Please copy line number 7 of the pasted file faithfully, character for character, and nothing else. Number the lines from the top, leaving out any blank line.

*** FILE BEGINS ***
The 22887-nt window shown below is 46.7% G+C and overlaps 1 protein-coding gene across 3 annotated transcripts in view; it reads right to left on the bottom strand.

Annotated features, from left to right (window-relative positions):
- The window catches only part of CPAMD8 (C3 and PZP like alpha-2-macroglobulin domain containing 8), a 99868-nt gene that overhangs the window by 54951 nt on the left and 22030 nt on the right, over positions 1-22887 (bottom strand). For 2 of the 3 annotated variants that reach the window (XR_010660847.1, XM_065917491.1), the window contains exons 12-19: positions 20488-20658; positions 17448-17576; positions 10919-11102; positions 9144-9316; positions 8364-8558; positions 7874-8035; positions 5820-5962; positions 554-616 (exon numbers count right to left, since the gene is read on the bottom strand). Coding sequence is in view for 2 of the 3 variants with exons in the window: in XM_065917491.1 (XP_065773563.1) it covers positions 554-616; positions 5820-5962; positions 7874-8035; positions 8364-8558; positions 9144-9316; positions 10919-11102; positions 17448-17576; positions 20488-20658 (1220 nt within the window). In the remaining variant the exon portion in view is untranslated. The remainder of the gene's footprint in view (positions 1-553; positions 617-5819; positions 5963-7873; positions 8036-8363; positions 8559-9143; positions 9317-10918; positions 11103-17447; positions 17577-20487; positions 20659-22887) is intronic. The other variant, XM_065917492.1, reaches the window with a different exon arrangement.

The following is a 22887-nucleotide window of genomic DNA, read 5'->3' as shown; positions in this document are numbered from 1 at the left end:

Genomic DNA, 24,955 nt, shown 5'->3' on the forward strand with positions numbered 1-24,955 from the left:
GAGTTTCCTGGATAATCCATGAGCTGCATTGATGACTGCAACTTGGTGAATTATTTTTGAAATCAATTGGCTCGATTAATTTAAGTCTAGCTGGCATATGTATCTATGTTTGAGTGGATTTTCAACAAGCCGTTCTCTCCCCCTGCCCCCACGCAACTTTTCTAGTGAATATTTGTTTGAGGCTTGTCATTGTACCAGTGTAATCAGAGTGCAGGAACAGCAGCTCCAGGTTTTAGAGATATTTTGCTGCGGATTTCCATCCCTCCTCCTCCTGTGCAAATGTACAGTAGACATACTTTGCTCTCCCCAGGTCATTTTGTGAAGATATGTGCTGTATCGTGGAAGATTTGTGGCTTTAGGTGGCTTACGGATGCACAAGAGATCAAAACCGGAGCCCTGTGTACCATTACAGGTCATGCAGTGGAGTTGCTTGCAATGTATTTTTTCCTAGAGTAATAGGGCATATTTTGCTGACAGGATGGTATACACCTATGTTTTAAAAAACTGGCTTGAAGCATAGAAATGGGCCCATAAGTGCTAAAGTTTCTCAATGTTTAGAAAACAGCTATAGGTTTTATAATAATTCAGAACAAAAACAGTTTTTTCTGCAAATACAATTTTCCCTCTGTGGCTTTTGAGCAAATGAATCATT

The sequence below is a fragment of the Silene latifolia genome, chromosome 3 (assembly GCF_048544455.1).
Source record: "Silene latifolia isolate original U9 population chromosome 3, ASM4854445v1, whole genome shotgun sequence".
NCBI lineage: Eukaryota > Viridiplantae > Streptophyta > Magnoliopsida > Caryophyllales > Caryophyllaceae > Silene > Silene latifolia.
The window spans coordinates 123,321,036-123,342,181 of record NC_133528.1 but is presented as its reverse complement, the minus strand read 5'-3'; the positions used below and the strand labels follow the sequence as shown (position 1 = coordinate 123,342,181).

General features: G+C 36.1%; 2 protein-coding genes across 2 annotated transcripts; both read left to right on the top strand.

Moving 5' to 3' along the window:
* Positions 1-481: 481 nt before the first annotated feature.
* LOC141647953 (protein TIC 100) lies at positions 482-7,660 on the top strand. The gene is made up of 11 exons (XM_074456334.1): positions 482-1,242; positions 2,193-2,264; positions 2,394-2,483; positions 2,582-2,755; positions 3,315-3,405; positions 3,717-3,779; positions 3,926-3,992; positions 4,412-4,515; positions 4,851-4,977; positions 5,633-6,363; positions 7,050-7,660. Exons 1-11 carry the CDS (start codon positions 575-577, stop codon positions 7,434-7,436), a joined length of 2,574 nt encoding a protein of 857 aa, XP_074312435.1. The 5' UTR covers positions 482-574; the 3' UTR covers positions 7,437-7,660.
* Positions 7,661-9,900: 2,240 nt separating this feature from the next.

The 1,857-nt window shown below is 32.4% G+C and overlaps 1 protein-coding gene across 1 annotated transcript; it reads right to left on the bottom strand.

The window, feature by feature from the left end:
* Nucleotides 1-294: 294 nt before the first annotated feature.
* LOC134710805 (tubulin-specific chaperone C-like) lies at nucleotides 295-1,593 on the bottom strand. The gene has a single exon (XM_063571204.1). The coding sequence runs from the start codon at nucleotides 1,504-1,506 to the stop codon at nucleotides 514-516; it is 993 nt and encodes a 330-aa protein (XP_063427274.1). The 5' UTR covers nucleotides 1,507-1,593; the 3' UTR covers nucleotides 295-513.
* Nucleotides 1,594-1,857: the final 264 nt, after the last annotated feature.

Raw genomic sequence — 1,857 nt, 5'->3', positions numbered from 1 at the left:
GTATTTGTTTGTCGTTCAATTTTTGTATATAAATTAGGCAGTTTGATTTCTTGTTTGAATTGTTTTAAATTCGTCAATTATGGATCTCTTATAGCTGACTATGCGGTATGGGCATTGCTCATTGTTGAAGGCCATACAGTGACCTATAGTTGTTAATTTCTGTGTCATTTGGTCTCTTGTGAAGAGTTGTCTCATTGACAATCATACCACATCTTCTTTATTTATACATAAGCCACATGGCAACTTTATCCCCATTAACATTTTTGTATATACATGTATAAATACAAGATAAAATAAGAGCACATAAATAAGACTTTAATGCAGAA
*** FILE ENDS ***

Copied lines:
The sequence below is a fragment of the Silene latifolia genome, chromosome 3 (assembly GCF_048544455.1).